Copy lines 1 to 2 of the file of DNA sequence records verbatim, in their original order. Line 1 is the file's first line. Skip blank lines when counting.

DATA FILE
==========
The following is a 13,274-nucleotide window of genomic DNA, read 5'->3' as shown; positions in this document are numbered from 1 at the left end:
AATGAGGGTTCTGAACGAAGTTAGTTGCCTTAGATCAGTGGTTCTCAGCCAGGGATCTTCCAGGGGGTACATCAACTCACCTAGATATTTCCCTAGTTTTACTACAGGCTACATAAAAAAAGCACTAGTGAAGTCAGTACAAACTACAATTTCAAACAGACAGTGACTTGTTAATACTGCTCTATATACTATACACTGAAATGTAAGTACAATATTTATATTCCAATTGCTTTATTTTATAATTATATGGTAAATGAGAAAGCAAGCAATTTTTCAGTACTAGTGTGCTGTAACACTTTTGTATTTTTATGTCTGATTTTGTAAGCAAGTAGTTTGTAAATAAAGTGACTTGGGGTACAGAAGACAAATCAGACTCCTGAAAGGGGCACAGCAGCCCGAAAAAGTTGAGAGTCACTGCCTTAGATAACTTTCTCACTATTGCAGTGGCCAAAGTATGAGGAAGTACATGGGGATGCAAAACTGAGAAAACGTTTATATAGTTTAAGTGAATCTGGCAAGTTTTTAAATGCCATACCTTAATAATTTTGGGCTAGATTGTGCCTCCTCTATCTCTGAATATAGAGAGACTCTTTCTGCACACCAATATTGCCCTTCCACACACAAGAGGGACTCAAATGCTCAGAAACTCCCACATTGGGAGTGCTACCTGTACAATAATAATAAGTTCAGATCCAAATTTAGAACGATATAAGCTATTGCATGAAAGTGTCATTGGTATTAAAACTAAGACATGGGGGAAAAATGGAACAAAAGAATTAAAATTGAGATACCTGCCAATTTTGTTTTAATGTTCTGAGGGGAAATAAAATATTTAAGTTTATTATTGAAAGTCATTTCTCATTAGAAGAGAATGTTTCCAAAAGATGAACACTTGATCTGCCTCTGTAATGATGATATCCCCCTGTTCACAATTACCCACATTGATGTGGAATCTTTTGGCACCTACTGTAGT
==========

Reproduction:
The following is a 13,274-nucleotide window of genomic DNA, read 5'->3' as shown; positions in this document are numbered from 1 at the left end:
AATGAGGGTTCTGAACGAAGTTAGTTGCCTTAGATCAGTGGTTCTCAGCCAGGGATCTTCCAGGGGGTACATCAACTCACCTAGATATTTCCCTAGTTTTACTACAGGCTACATAAAAAAAGCACTAGTGAAGTCAGTACAAACTACAATTTCAAACAGACAGTGACTTGTTAATACTGCTCTATATACTATACACTGAAATGTAAGTACAATATTTATATTCCAATTGCTTTATTTTATAATTATATGGTAAATGAGAAAGCAAGCAATTTTTCAGTACTAGTGTGCTGTAACACTTTTGTATTTTTATGTCTGATTTTGTAAGCAAGTAGTTTGTAAATAAAGTGACTTGGGGTACAGAAGACAAATCAGACTCCTGAAAGGGGCACAGCAGCCCGAAAAAGTTGAGAGTCACTGCCTTAGATAACTTTCTCACTATTGCAGTGGCCAAAGTATGAGGAAGTACATGGGGATGCAAAACTGAGAAAACGTTTATATAGTTTAAGTGAATCTGGCAAGTTTTTAAATGCCATACCTTAATAATTTTGGGCTAGATTGTGCCTCCTCTATCTCTGAATATAGAGAGACTCTTTCTGCACACCAATATTGCCCTTCCACACACAAGAGGGACTCAAATGCTCAGAAACTCCCACATTGGGAGTGCTACCTGTACAATAATAATAAGTTCAGATCCAAATTTAGAACGATATAAGCTATTGCATGAAAGTGTCATTGGTATTAAAACTAAGACATGGGGGAAAAATGGAACAAAAGAATTAAAATTGAGATACCTGCCAATTTTGTTTTAATGTTCTGAGGGGAAATAAAATATTTAAGTTTATTATTGAAAGTCATTTCTCATTAGAAGAGAATGTTTCCAAAAGATGAACACTTGATCTGCCTCTGTAATGATGATATCCCCCTGTTCACAATTACCCACATTGATGTGGAATCTTTTGGCACCTACTGTAGT